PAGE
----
You might not know mirin by name, but if you’ve ever eaten teriyaki sauce, ramen, or countless other Japanese sauces, soups, and marinades, you’ve experienced its flavor.
Japanese cuisine is known for using umami as a mainstay among its savory and fresh flavors, and mirin is a big contributor to that. Sweet and acidic, mirin is something you should have in your arsenal of pantry items.
Here’s more on mirin, including what it is, how to use it, and how to substitute for it.
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What is mirin?
Mirin is a low-alcohol Japanese ingredient made from mochi rice; fermented rice (koji); and shochu, a distilled spirit made from potatoes or rice. The mixture sits for anywhere from two months to several years, during which time it develops a deep and complex flavor profile.
Mirin is golden in color and has a syrupy consistency, and it is most commonly used to add a sweet acidity and depth to sauces, soups, and marinades.
What’s the difference between hon-mirin and aji-mirin?
The traditional form of mirin is hon-mirin (“real mirin”), which is made exclusively from fermented rice and is available online and in some liquor stores. Supermarkets sell a product labeled “aji-mirin” (“tastes like mirin”), “sweet cooking wine,” or “sweetened sake,” that's made with sweeteners, alcohol, rice, and salt.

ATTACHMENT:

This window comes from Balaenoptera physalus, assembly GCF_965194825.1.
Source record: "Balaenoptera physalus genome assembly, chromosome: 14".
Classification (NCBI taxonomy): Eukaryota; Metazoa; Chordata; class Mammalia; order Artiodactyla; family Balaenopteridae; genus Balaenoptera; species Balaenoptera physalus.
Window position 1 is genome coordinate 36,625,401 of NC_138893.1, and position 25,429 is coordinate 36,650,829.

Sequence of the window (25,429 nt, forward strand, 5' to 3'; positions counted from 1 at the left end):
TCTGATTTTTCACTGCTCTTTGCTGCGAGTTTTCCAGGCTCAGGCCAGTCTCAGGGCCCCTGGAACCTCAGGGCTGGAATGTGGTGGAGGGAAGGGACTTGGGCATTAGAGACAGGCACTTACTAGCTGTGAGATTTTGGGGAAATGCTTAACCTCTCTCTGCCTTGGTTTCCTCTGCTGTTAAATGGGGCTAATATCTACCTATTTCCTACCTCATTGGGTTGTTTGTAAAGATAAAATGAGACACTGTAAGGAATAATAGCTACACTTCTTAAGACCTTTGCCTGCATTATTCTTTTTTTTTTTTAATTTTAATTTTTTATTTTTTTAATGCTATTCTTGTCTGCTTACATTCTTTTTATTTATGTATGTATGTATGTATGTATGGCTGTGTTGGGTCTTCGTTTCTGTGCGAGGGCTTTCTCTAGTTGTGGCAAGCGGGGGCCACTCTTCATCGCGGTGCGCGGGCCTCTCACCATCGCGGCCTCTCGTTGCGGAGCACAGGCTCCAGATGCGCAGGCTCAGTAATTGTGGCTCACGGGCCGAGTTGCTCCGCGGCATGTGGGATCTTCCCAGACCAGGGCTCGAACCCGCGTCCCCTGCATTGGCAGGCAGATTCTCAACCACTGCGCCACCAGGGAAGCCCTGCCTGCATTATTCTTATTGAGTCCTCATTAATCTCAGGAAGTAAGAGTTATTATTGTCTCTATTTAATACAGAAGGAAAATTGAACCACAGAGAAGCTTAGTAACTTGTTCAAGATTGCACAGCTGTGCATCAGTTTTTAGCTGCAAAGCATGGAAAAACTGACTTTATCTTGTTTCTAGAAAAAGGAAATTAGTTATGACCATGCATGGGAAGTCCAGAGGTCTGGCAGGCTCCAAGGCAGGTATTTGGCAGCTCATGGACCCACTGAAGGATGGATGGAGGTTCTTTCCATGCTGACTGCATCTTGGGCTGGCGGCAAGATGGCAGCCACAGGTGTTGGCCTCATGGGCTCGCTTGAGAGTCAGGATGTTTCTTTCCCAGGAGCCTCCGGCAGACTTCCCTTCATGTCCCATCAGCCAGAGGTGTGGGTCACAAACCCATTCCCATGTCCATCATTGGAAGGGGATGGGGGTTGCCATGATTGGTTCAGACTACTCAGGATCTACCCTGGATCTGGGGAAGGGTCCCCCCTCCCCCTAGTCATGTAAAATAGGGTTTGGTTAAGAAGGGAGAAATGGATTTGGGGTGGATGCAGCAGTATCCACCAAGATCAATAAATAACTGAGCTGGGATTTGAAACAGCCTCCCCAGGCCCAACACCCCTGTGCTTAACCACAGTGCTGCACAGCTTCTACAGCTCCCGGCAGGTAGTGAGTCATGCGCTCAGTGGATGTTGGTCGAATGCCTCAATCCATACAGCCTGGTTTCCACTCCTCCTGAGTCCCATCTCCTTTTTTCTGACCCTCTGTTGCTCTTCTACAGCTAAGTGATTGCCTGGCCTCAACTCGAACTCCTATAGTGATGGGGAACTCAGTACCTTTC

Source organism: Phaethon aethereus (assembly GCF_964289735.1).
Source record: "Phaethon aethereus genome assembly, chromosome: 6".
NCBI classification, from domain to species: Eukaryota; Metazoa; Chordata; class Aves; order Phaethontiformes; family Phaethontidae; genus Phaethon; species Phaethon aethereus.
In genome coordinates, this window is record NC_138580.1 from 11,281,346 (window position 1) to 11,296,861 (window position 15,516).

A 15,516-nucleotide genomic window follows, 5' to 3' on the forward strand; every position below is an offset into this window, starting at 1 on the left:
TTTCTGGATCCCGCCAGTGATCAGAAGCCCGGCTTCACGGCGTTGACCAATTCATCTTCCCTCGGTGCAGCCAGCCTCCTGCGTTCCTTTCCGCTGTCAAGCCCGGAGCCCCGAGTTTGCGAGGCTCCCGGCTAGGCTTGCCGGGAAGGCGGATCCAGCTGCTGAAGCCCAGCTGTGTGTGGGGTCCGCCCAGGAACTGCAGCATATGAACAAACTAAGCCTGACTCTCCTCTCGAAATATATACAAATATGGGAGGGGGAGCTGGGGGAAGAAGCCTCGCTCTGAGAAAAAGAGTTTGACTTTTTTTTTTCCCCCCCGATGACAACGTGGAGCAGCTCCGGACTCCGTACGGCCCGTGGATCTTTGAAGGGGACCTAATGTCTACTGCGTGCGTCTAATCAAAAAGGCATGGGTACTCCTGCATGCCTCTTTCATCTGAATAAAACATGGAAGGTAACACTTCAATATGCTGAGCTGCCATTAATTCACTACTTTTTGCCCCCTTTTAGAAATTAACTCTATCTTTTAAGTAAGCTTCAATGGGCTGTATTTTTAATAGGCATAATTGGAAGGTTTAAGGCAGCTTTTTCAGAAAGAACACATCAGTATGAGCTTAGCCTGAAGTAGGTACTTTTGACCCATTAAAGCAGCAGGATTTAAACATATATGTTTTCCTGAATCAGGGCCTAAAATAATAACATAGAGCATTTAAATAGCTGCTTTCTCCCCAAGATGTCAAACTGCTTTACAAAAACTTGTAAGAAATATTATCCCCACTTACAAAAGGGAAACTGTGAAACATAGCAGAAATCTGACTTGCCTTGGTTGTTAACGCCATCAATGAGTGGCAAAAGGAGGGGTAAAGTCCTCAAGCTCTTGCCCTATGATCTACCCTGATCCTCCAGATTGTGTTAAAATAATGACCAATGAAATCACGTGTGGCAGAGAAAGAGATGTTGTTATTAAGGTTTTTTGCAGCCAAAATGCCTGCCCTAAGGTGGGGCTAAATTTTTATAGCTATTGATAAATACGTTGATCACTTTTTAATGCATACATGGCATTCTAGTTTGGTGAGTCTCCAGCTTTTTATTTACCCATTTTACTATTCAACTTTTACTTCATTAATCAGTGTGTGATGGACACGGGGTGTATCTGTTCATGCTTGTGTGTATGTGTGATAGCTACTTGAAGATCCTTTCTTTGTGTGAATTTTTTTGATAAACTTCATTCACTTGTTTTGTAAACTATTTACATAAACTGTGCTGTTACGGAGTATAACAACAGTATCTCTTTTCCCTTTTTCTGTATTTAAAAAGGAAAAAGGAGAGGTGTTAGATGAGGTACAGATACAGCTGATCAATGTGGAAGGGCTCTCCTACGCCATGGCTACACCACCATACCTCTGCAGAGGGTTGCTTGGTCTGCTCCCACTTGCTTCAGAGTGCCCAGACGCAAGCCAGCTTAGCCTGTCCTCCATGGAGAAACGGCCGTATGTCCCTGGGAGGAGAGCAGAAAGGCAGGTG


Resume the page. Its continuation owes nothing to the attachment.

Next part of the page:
Seattle Chicken TeriyakiSimple, shiny, and packed with flavor.
We’ve found that in applications where mirin is a main ingredient, it's worth seeking out the traditional, high-quality mirin. However, in recipes that call for a smaller amount, it's fine to use the supermarket stuff, which is much cheaper.
What’s the difference between mirin and sake?
Mirin and sake are both rice wines, so many people believe the two can be used interchangeably in recipes. But this isn’t always the case. Sake, for example, is often slightly more alcoholic. For this reason, sake is added to certain recipes at an earlier stage than mirin would be to allow for the alcohol to cook off.
Mirin is also sweeter—but there aren’t any added sugars. Complex carbohydrates develop during the fermentation process, giving it a higher concentration of natural sugar than sake.
What can I substitute for mirin?
It’s worth having a bottle of mirin in your pantry, as the real thing can make all the difference to your dish. But if you don’t have mirin on hand, there are two mirin substitutes we recommend.
- Sweet sherry makes an adequate substitute. Just use an equal amount of sweet sherry for the mirin your recipe calls for.
- You can also use 1 tablespoon of white wine plus a teaspoon of sugar for every tablespoon of mirin in your recipe.
What should I make with mirin?
As mentioned, Japanese cuisine makes great use of mirin. ATK has many recipes that take advantage of its sweet, acidic brightness, such as our Glazed Pork Chops with Sesame, Mirin, and Ginger, which incorporates mirin into a glaze that coats the juicy chops.
Cook’s Country’s Teriyaki Meatballs and Seattle Chicken Teriyaki recipes also use mirin for a burst of umami flavor in perfectly balanced teriyaki sauces. And in this recipe for Miso-Marinated Salmon, mirin contributes salty sweetness to the simple, four-ingredient marinade.